Succeeding in small business is challenging enough. Throw in the COVID-19 pandemic and many small businesses will be lucky to survive.
With no international visitors welcome anytime soon and Queensland borders still firmly locked down to interstate visitors, Gold Coast hospitality and tourism operators such as The Paddock Bakery, Alfresco Italian and Miami Marketta have got creative out of necessity, worked with what they've got and given their all to stay in business.
Maya Scholz, co-owner of iconic foodie destination Paddock Bakery in Burleigh Heads, was devastated when COVID-19 shut their doors for a few weeks as the pandemic unfolded. But then Maya's husband Dion came up with the idea to take advantage of the cafe's corner location and two street entrance and car park.
"We weren't using our car park so we converted the area to a dual way drive-through. Our customers enter through one street, we take their order, they wait in the car park and we deliver the order to your car. They then drive out the other side," explains Scholz. "We also have a horse-float coffee cart out the front of our cafe for pedestrians and take-away."
With a limit on the number of staff who could work at any one time, Paddock Bakery initially reduced their menu but with the easing of restrictions and increased popularity, they slowly added more options back on the menu.
"The local support has been incredible. It's been really nice to have that," says Scholz. "The silver lining in all this for our business has been letting people know we're always going to be above what the world throws at us. We all stick together and everyone comes out on top."
"On a personal level, the silver lining has been reassessing and revaluing what we have. From both of us as owners to our staff and customers, we're so very grateful for what we have now."
Surfers Paradise institution of more than thirty years, Alfresco Italian restaurant came up with a novel idea to stay afloat - literally - by delivering wood fire pizzas to waterfront homes by flying surfboard.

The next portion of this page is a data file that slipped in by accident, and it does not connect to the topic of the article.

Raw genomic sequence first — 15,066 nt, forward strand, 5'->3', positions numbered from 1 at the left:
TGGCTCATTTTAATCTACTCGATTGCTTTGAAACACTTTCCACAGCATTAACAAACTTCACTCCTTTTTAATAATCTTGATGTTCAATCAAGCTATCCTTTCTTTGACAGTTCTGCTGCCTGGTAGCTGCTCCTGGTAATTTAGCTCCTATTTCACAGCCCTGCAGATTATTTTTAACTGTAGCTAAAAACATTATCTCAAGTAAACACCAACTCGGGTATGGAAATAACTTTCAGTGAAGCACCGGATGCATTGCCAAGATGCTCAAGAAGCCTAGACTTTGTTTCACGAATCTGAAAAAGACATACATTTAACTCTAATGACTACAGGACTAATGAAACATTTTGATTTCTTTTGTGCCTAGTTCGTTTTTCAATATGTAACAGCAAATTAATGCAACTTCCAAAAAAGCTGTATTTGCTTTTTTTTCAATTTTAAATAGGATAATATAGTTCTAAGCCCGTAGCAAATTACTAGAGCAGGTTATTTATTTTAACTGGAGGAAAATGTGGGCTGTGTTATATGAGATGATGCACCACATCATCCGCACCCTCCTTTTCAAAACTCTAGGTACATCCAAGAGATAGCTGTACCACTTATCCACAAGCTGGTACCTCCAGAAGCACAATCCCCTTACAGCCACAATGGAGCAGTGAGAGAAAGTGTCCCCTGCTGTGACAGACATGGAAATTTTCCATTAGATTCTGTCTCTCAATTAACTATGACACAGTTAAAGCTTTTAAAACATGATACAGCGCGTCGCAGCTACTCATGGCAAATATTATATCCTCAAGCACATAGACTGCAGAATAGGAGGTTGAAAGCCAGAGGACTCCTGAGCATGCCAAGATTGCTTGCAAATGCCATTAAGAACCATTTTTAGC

"We had to shut as a restaurant and focus completely on takeaway and deliveries," says Alfresco owner Raffaele Velardo. "I have a passion for foiling (electric-powered hydrofoil surfboard) so I thought I'd combine that with pizza deliveries and put the two together."
Miami Marketta, an indoor/outdoor night market that's a vibrant live music venue and food destination in one, is ordinarily home to 25 stallholders and small businesses. But with COVID-19 restrictions in place, operating, as usual, is not an option.
"We've turned our undercover laneway into a drive-thru Street Food venue on Friday and Saturday nights between 5 pm and 8 pm," explains Kath Gourley, Miami Marketta's event manager. "We have a selection from our favourite Street Food vendors from slow-cooked brisket to wood-fired pizza, there is something on offer for all taste buds. You can also select from our beverage menu with some of our famous Marketta cocktails and local beers & boutique wines."
"You quite literally drive into our venue and order from your car in the laneway. You then park your car further down in the laneway and the order is brought to your car. Completely contactless and fast," she adds. "Our Street food is very fast from order to delivery so it enables us to serve up complete dishes in a couple of minutes. We're very lucky that we could adapt to drive-thru so easily."
Gourley says the local support from customers has been incredible.
"We've had so much support and love from our Gold Coast community. Gold Coasters are incredibly supportive of each other. We truly live in the most amazing place with the best kind of people. They are still coming out in droves to support us," says Gourley. "Locals know we are all small businesses and can't survive without their support. Marketta is a family-owned business and within Marketta there are so many other small family businesses as each food stall is owned by an individual family."
Destination Gold Coast estimates that the Gold Coast tourism economy will suffer a loss of $3.3 to $4.3 billion this year, as a result of a loss of 8 to 10 million tourists throughout the COVID-19 crisis. However, Destination Gold Coast CEO Annaliese Battista is confident tourists will return once Queensland's borders open.
"Now more than ever, Aussies are seeking escapism and the chance to relax and reconnect with family and friends," says Battista. "Data suggests the Gold Coast is consistently at the top of would-be travellers wish lists and we know that pent-up demand will ramp-up in response to the easing of restrictions."
*This feature has been produced in collaboration with City of Gold Coast
Australian Associated Press